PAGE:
On the other hand, collaboration between these vastly different research fields is very rewarding, and facilitates thinking outside the box. For example, we discussed whether resilience is a character trait (either you are resilient or you are not), or a process (you can become resilient) or an outcome (resilience is achieved if you are mentally well after a crisis). We agreed that we will treat resilience as a process, and that this process is initiated by a crisis.4 There is no resilience without a crisis. Resilience does not mean bouncing back like a spring, with everything returning to normal after a crisis. Resilience can mean that a person adapts and performs differently after a crisis, but is able to cope somehow. This is probably the norm for patients in palliative care, where progressive diseases make it impossible to go back to “normal.” The process of adaptation often is related to regaining an individual narrative and restoring a sense of coherence. Interestingly, we found a lot of publications in the palliative care literature on resilience in health care professionals (mostly with the idea of resilience preventing burnout), but nothing on resilience in palliative care patients or informal caregivers, which I would have thought to be just as important.
More recently, we had some discussions on hope, confidence, and optimism. These three concepts seem similar, but have differences. Optimism can be defined as faith that all will turn out well; as German philosopher Gottfried Leibniz said, we are living in the best of all possible worlds. The optimist expects a positive outcome, without having to contribute personally. The inherent danger becomes apparent when dire circumstances are ignored, or positive thinking fails to acknowledge burden and suffering.
Hope is most often aimed at a positive outcome, and this always carries a risk of disillusion and disappointment if these hopes are dashed. In contrast, confidence takes the options of a bad outcome into account. Confidence looks at the world—and how it can be managed—with a forward vision, aimed at the future without knowing it or having clear expectations. It tries to balance hopeful visions with realistic worries.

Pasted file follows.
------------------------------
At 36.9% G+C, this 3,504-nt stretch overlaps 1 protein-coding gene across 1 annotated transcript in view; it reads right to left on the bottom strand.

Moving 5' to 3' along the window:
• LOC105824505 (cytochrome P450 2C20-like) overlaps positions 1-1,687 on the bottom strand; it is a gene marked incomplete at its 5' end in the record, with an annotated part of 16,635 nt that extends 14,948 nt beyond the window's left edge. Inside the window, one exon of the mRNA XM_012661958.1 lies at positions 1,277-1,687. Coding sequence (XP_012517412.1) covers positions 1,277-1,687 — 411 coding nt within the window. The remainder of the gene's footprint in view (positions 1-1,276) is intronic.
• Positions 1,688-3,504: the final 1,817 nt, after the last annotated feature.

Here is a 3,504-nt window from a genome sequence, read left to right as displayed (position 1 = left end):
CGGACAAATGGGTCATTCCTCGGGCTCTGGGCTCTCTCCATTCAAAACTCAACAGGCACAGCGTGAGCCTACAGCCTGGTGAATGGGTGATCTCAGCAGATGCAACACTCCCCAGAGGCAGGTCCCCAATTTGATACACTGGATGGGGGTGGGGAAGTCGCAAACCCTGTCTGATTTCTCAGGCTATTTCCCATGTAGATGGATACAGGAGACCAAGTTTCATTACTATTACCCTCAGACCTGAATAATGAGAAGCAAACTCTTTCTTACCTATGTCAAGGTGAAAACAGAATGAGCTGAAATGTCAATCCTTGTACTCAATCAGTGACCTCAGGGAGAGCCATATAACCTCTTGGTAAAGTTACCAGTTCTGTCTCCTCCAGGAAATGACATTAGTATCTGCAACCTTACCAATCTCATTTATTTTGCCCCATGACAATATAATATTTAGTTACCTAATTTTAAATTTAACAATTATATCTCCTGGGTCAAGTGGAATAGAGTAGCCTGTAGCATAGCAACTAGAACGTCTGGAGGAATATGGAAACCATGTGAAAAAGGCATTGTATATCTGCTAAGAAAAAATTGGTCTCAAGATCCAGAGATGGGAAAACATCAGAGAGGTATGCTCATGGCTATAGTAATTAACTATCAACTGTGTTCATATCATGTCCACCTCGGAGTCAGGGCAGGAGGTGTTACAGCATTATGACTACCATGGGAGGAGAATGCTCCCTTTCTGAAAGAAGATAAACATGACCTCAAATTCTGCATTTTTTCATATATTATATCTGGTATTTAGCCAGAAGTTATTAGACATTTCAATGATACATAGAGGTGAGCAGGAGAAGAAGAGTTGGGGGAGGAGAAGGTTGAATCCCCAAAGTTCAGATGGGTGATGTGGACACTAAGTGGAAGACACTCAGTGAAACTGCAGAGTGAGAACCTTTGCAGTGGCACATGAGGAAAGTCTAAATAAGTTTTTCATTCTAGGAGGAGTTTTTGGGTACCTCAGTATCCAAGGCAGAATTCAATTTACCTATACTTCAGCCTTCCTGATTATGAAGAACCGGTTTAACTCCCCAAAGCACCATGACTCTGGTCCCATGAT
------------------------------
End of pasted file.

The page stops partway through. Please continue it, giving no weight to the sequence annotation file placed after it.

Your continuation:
I like to think that confidence (similar to resilience) is a process that can be facilitated by health care professionals, such as allowing patients and families to cope by finding meaning in their lives.
I would hope that thinking about and discussing these concepts will help us to use them sparingly, but at the right time and place, to support patients and families to cope with adverse conditions, no matter the outcome.
Resilience and confidence will also help us as health care professionals, even as the pandemic changes the concept and practice of palliative care. Resilience does not mean that we can go back to our pre-pandemic ways. For example, we should continue with the improvements in telemedicine and digital teaching that the pandemic forced upon us. We will need much less travelling for international meetings as we have become so familiar with video conferences, but hopefully we will be able to meet again and interact socially to foster friendships in our growing international community. I do hope that you share my confidence that we can do this: that we can maintain or continue to develop hospice and palliative care services to all patients in need, and that we can keep palliative care on the universal health care agenda during—or in spite of—the pandemic.
1. Radbruch L, Knaul FM, de Lima L, de Joncheere C, Bhadelia A. The Key Role of Palliative Care in Response to the COVID-19 Tsunami of Suffering. Lancet 2020; 395(10235): 1467-1469.
2. Pastrana T, De Lima L, Pettus K, Ramsey A, Napier G, Wenk R, et al. The Impact of COVID-19 on Palliative Care Workers across the World: A qualitative analysis of responses to open-ended questions. Palliat Support Care 2021; 19(2): 187-192.
3. Schloesser K, Simon ST, Pauli B, Voltz R, Jung N, Leisse C, et al. "Saying Goodbye All Alone with No Close Support Was Difficult"—Dying during the COVID-19 pandemic: an online survey among bereaved relatives about end-of-life care for patients with or without SARS-CoV2 infection. BMC Health Serv Res 2021; 21(1): 998.
4. Hiebel N, Rabe M, Maus K, Peusquens F, Radbruch L, Geiser F. Resilience in Adult Health Science Revisited: A narrative review synthesis of process-oriented approaches. Front Psychol 2021; 12: 659395.
5. Schneider JN, Hiebel N, Kriegsmann-Rabe M, Schmuck J, Erim Y, Morawa E, et al. Moral Distress in Hospitals During the First Wave of the COVID-19 Pandemic: A web-based survey among 3,293 healthcare workers within the German Network University Medicine. Front Psychol 2021; 12: 775204.
6. Schmuck J, Hiebel N, Rabe M, Schneider J, Erim Y, Morawa E, et al. Sense of Coherence, Social Support and Religiosity as Resources for Medical Personnel during the COVID-19 Pandemic: A web-based survey among 4324 health care workers within the German Network University Medicine. PLoS One 2021; 16(7): e0255211.